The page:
What Are Therapy Anxieties And How To Overcome Them?


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Asking someone to go to therapy will, more often than not, yield an outcome wherein the involved would go on full force defensive mode, immediately denying that there’s something wrong with his or her current disposition. There is a reason a person would vehemently renounce any suggestion that would lead to getting an appointment with a therapist. And that can be referred to as therapy anxieties.

Well, it’s true. Therapists are quite scary. They will open you up and eat your soul. Why in the world would you still want to go and see one? First, that’s not what therapists do. Second, because something’s wrong and it needs fixing.

Maybe the real reason for declining a session with a therapist is because you are just terrified of exposing parts of yourself that you have concealed from everybody else. Or maybe you don’t want to find out that there’s something faulty within you. Either way, you feel anxious. You’d instead be swallowed whole by the ground than stepping into a therapist’s office.

Whatever your reason is for not going into therapy, there are effective ways of overcoming them. Answering the question, “Why don’t you want to see a therapist?” here are some therapy anxieties that people have repeatedly uttered.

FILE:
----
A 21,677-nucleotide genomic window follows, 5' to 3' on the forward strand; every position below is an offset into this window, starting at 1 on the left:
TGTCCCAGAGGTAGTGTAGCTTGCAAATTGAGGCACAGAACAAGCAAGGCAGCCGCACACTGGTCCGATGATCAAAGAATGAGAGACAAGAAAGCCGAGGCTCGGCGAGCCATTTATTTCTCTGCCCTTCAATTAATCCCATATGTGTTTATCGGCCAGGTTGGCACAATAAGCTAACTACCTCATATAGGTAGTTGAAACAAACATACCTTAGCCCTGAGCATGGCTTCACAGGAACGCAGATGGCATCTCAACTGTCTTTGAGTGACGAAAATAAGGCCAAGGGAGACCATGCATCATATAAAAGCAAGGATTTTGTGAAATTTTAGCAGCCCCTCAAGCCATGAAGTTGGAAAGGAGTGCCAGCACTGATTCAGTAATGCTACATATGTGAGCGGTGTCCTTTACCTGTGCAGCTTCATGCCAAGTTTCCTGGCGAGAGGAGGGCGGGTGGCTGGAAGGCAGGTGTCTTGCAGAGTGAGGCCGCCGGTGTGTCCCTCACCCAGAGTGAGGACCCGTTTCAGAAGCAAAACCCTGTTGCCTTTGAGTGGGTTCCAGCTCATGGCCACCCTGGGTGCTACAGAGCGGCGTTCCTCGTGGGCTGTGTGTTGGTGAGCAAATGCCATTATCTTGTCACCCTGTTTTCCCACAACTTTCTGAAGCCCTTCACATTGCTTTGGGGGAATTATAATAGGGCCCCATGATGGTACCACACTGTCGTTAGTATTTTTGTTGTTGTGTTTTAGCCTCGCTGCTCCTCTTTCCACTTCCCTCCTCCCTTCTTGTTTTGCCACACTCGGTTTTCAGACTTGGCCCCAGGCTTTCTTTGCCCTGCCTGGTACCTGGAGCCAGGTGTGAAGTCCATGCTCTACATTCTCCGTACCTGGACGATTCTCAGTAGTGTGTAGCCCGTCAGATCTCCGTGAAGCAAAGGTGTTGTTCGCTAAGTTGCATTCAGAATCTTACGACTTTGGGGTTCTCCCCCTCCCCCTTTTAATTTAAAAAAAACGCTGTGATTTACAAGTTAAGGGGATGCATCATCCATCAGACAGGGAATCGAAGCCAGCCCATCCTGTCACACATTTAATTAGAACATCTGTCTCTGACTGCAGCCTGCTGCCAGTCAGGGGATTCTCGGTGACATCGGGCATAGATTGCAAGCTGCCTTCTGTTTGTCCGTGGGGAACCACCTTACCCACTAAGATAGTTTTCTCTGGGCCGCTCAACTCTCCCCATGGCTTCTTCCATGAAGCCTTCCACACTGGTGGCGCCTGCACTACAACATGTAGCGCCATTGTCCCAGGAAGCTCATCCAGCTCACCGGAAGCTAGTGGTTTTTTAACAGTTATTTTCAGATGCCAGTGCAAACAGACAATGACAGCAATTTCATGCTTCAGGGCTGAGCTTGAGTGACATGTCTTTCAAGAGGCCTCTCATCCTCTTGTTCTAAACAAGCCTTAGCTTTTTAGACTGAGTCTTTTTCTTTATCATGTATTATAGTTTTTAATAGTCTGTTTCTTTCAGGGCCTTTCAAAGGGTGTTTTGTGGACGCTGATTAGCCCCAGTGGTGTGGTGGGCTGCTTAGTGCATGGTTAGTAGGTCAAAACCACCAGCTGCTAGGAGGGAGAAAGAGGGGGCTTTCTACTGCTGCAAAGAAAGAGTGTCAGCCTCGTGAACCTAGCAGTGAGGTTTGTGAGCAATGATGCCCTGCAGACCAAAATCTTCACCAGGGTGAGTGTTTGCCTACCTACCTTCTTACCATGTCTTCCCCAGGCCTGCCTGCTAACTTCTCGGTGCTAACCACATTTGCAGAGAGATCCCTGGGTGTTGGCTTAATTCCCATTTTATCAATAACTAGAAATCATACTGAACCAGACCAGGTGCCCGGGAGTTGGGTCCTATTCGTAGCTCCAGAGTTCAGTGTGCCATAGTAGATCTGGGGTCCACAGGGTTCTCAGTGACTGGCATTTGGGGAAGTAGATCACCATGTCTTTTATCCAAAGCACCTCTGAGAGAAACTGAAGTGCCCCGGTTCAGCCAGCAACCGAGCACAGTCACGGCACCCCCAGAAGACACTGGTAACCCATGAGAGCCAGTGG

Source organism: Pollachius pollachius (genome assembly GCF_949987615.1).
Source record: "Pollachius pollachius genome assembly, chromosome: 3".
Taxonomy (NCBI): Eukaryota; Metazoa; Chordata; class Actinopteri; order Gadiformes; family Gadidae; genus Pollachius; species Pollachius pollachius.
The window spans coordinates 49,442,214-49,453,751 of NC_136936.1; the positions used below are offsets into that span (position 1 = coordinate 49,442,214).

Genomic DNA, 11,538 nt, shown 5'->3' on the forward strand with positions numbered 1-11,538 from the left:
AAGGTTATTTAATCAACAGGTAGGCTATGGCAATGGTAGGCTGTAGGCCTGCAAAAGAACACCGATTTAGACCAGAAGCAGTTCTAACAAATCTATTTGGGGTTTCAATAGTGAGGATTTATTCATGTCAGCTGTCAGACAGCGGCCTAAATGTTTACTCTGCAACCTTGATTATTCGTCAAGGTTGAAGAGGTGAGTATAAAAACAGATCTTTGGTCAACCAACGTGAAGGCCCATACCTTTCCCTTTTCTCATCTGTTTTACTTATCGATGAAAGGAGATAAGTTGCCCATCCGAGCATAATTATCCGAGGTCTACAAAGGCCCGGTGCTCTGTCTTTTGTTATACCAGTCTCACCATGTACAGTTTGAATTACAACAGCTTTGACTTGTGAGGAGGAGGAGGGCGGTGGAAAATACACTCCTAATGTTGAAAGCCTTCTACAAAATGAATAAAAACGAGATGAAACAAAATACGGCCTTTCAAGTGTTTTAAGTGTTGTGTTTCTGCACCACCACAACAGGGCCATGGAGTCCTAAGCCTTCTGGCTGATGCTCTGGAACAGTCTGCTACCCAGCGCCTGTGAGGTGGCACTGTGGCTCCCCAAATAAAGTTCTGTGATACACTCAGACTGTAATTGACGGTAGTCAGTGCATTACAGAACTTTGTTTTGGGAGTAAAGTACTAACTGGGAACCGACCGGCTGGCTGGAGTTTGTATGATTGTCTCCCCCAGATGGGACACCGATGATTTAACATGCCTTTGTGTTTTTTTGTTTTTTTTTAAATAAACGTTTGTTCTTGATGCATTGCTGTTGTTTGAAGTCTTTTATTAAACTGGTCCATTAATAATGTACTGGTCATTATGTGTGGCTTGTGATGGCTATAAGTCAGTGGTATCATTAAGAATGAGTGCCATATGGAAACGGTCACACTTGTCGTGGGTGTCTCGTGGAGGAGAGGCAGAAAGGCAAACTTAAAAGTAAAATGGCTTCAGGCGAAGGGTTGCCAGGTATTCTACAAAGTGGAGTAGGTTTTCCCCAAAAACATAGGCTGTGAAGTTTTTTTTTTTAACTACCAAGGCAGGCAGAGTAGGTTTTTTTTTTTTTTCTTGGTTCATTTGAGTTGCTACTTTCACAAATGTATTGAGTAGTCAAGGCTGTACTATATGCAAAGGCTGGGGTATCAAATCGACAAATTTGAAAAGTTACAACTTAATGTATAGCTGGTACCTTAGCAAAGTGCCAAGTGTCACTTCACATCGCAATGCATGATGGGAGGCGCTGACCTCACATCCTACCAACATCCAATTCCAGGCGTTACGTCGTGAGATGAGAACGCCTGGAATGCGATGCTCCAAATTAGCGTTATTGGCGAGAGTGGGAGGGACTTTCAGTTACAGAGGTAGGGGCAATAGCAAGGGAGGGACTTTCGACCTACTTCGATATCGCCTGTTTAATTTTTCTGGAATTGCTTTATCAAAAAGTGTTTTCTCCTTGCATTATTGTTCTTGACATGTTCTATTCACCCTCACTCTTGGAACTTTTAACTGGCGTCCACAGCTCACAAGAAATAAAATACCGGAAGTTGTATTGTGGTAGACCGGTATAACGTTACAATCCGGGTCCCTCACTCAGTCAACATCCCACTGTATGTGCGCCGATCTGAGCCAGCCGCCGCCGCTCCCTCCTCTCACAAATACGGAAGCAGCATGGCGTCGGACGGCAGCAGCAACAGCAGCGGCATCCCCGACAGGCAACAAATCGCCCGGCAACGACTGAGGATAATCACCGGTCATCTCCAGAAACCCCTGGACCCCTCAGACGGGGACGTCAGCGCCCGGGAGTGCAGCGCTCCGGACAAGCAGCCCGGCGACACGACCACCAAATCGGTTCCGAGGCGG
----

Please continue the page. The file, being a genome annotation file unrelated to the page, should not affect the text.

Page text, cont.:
1. There is nothing to talk about.

This makes absolute sense. If you figured that there’s nothing wrong with you, going to a therapist would be a waste of resources. But think about it, people don’t know themselves entirely. You have characteristics and attitudes that you are unaware of that other people can see and experience.


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Therapy is created to explore bits and pieces about your behavior and feelings so that it can correctly pinpoint sensitive issues in your life that needs to be tackled. Besides, there are a vast library of topics to talk about starting with your family, work, friends, hopes, and dreams. Certainly, there is something to talk about in those areas.


  1. People might know

Therapists are sworn to secrecy. Breaking confidentiality has consequences and is included in their code of ethics. However, there is a clause or a subtext citing an exemption to that rule. Disclosure of information can be done if:

  • The client is mentally ill and is at risk of hurting oneself or others
  • The court mandated it for legal purposes

Otherwise, anything that you have disclosed to your therapist is safe and sound.


  1. I might be seen as weak.

You are not weak; however, your mind is. Seeking for help is a sign of strength and maturity. Self-awareness, as evidenced by delving further into painful feelings and experiencing, is the most important step in finding a way to work out your issues.


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  1. People might think I’m crazy.

While both deal with how the mind works, there is a difference between a therapist and a psychologist. And both will tell you that seeking help about something that’s been emotionally and mentally bothering you is not an indicator of craziness. When the mind is sick, it will not function the way it should be. Therapy works in a way that it addresses your unrest by providing different motivational strategies.


Getting better requires a great deal of courage and confidence. Separating yourself from these anxieties about therapy is not just beneficial to you but also to the people around you.